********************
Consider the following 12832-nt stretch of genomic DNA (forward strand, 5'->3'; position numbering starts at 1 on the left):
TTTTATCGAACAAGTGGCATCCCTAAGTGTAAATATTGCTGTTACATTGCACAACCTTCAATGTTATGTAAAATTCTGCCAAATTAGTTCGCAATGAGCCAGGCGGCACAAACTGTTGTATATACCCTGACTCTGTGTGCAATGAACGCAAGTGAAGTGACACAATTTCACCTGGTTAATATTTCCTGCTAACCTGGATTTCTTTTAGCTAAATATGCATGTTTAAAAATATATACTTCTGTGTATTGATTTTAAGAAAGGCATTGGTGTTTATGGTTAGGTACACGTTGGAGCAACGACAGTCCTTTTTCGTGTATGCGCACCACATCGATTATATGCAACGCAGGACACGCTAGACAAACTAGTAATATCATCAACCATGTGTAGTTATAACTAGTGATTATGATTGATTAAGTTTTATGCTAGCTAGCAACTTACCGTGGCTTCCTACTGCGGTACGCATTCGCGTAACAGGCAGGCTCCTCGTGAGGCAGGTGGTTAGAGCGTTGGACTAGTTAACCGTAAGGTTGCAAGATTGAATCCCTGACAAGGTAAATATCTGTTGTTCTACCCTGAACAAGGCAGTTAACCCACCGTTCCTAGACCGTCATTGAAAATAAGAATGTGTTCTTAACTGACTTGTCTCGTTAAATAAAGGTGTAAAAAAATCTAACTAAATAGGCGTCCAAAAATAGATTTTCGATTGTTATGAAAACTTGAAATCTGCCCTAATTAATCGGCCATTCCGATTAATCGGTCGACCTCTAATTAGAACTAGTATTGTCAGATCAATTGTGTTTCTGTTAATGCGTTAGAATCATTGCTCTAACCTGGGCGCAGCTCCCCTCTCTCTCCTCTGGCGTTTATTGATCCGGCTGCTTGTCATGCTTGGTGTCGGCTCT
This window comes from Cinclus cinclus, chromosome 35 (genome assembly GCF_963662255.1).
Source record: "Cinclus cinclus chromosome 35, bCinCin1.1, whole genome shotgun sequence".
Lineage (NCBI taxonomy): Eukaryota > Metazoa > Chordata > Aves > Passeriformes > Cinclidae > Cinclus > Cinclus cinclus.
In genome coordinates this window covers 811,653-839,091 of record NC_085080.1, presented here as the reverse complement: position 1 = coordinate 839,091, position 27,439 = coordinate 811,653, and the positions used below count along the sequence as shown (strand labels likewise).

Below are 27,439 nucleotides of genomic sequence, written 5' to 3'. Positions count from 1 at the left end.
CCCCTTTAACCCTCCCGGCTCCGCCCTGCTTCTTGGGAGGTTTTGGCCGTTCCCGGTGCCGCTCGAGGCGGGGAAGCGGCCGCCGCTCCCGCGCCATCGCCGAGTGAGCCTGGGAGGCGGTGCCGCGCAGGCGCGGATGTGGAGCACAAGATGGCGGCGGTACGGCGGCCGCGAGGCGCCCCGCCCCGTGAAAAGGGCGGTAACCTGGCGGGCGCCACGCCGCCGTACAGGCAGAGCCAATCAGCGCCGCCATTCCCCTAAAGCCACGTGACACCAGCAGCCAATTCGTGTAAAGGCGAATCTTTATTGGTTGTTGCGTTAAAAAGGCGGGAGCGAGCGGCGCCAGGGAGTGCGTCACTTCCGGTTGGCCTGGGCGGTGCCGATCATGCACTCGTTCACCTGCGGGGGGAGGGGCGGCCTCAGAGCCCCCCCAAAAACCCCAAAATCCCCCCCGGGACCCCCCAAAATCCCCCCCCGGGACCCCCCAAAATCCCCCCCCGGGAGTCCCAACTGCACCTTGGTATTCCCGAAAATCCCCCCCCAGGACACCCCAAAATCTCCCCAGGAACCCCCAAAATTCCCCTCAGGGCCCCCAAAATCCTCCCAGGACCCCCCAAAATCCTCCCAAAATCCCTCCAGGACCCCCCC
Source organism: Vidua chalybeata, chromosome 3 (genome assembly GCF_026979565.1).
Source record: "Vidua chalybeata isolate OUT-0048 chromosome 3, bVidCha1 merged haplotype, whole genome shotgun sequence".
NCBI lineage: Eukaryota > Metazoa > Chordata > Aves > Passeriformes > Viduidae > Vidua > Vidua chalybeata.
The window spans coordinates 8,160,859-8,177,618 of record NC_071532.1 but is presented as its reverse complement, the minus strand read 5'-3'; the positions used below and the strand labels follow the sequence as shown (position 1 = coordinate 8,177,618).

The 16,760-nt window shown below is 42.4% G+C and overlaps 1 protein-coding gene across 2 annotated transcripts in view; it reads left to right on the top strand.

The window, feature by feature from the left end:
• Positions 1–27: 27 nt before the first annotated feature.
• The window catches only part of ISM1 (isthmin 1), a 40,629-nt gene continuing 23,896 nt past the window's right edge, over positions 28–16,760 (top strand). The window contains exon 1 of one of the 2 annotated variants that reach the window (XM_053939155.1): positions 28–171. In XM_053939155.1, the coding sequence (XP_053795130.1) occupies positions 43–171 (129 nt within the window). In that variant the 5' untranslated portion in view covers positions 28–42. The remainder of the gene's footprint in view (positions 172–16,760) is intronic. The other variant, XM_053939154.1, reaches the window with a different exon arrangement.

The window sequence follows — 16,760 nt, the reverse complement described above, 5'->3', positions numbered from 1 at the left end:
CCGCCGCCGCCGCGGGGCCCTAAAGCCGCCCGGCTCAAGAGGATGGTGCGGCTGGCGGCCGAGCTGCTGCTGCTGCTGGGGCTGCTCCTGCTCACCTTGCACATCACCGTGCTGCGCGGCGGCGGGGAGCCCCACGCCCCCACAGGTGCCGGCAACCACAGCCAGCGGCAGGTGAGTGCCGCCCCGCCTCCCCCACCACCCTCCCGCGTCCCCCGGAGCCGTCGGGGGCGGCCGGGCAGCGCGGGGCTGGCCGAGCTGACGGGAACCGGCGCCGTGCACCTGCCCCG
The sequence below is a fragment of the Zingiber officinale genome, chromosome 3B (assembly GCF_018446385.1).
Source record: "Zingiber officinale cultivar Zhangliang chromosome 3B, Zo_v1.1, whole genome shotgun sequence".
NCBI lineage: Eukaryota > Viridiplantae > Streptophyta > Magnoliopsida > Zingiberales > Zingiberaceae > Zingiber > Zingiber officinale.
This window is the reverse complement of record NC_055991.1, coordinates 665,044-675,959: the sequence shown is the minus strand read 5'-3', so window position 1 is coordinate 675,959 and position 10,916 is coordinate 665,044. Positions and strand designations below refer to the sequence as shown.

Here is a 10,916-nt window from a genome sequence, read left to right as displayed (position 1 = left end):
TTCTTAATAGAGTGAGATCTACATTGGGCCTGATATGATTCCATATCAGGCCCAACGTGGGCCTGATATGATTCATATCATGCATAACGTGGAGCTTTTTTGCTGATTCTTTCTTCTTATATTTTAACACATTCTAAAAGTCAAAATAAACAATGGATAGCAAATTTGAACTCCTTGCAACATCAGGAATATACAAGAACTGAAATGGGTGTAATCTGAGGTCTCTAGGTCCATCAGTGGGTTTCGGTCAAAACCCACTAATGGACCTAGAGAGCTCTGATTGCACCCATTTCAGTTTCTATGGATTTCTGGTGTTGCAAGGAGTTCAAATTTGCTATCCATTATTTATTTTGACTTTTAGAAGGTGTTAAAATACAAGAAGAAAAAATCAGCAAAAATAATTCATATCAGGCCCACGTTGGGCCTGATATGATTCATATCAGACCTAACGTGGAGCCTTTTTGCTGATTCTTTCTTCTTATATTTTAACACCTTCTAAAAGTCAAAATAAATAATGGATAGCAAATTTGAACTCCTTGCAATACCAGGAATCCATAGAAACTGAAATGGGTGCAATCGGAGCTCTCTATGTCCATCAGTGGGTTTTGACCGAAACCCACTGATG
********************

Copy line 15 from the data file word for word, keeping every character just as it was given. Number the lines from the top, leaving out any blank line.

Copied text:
• Positions 1–27: 27 nt before the first annotated feature.